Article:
If you’ve had a diagnosis of CIN

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Learn more about what it means if you get a diagnosis of CIN, and about your treatment

What does it mean if I’ve been diagnosed with CIN?

CIN stands for cervical intraepithelial neoplasia and it means there have been some changes to the cells that line the cervix (abnormal cells).

  • Cervical means it affects the cervix
  • Intraepithelial means the abnormal cells are on the surface of the cervix and haven’t grown past the surface layer.
  • Neoplasia means the growth of abnormal cells.

How is CIN diagnosed?

If you have had a smear test that shows some cells have changed, you will be invited for a colposcopy. A specialist doctor or nurse uses a microscope called a colposcope to look carefully at the cells of the cervix. As a result of what they see, they may diagnose CIN.

CIN is classified according to how much of the surface layer of the cervix is affected by abnormal cells.

  • CIN 1 (low grade)
    This means abnormal cells affect about a third of the thickness of the surface layer of the cervix.
  • CIN 2 (high grade)
    This means abnormal cells affect about one- to two-thirds of the surface layer of the cervix.
  • CIN 3 (high grade)
    This means abnormal cells affect more than two-thirds of the surface layer of the cervix.

What causes CIN?

CIN is caused by human papillomavirus or HPV, a very common virus that is spread through sexual contact. Most sexually active people get HPV at some point in their lives. There are many strains of the virus, but a few high-risk strains, including HPV-16 and HPV-18, are more likely to affect the cervix and cause CIN.

Is CIN cancer?

No – CIN is not cancer. But there is a risk that if CIN is not treated it may, over many years, develop into cancer. Your doctor or specialist will talk to you about your treatment options to prevent this happening.

What is the treatment for CIN?

CIN 1 rarely becomes cancer and often goes away on its own. You will be offered further smear tests or colposcopies to check if the abnormal cells are improving.

CIN 2 can either be monitored (wait and see approach) or treated. The doctor or specialist nurse who did your colposcopy will talk to you about the options.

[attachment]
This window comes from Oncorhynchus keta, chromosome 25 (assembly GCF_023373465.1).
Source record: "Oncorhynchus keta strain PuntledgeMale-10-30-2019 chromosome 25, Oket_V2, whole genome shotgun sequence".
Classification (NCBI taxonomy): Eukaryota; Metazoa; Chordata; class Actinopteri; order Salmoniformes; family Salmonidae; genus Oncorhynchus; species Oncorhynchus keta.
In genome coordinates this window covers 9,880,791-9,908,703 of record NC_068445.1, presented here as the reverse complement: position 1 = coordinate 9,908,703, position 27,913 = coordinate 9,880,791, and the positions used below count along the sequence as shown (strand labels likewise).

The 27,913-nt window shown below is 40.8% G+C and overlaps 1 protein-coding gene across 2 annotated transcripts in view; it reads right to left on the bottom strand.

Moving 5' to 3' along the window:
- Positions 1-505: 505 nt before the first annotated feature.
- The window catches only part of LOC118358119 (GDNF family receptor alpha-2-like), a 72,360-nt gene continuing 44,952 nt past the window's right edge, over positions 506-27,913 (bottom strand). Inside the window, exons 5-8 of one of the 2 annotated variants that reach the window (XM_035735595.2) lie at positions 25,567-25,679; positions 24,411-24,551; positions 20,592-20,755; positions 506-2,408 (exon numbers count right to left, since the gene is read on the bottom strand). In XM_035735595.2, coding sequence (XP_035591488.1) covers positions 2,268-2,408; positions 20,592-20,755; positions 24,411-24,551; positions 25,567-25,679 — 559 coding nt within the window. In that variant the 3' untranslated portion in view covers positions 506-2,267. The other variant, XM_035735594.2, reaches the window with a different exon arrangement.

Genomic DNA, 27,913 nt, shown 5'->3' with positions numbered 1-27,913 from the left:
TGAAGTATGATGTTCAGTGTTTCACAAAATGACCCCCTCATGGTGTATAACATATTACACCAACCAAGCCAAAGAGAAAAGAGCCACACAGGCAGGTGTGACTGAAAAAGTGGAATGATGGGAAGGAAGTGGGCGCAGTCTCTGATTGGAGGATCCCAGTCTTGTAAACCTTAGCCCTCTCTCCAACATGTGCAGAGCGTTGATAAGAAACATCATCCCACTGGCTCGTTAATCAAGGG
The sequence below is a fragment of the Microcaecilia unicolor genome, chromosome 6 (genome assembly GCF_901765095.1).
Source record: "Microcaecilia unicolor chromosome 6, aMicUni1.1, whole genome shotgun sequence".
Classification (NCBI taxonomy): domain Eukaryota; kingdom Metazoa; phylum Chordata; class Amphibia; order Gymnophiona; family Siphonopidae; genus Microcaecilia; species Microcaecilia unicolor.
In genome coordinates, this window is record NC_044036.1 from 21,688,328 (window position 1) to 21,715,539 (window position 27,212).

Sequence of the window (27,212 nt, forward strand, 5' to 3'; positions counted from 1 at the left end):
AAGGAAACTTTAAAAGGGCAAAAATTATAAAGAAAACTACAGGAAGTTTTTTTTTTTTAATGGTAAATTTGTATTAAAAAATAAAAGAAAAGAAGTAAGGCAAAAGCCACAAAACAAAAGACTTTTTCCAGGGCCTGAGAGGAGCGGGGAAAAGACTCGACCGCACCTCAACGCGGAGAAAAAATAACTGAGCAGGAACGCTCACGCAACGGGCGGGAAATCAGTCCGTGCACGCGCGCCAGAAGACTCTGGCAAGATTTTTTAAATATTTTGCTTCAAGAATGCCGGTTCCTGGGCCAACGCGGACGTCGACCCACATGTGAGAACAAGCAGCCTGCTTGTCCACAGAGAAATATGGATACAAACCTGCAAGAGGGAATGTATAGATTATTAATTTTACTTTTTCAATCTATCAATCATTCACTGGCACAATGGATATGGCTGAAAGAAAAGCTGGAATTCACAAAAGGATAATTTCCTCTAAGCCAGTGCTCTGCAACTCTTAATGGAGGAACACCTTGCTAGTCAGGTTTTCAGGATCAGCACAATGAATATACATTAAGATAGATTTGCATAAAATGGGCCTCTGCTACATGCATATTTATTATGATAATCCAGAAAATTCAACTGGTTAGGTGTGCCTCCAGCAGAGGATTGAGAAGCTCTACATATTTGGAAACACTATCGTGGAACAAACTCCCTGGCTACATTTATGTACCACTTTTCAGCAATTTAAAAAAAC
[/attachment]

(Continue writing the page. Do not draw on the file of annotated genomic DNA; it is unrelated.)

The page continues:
There is a higher risk that CIN 3 could develop into cancer, and you will be offered treatment to remove the cells that have changed to prevent this happening. The most common treatment for cells that have changed is LLETZ, or large loop excision of the transformation zone. This uses a wire loop heated by an electric current to remove cells in the affected areas of the cervix.

Is there an alternative treatment for CIN?

Abnormal cells on the surface layer of the cervix are known as lesions. Doctors will aim to remove more developed lesions, as explained above, but with early-stage lesions, they take a ‘wait and see’ approach. This is because, in many cases, the abnormal cells will return to normal thanks to the body’s own immune system.

There is only one proactive solution that is proven to work with early-stage lesions, Papilocare®. Papilocare® is a natural (non-hormonal) treatment that is proven in clinical trials to treat HPV-related cervical lesions and clear all strains of the virus within six months, when used as recommended.

Papilocare® is applied to and works directly on the cervical-vaginal area, where persistent HPV can sometimes lead to changed, or abnormal, cells. The Paloma clinical trial studied how well Papilocare® worked to prevent and treat cervical lesions caused by HPV. The study found that Papilocare® cleared the virus in 63% of patients who followed the recommended treatment. This compared to 40% of patients who had no treatment, but continued on the conventional ‘wait and see’ approach.

LivBio is the official retailer of Papilocare® in the UK.

Please note that Papilocare® is not a substitute for any treatment recommended by your doctor. It is a treatment based on natural ingredients that will support your immune system to rid your body of HPV.

Where can I find out more?

Macmillan Cancer Support

Cleveland Clinic, a non-profit academic medical centre in the United States

Jo’s Trust

Read more about the Paloma trial

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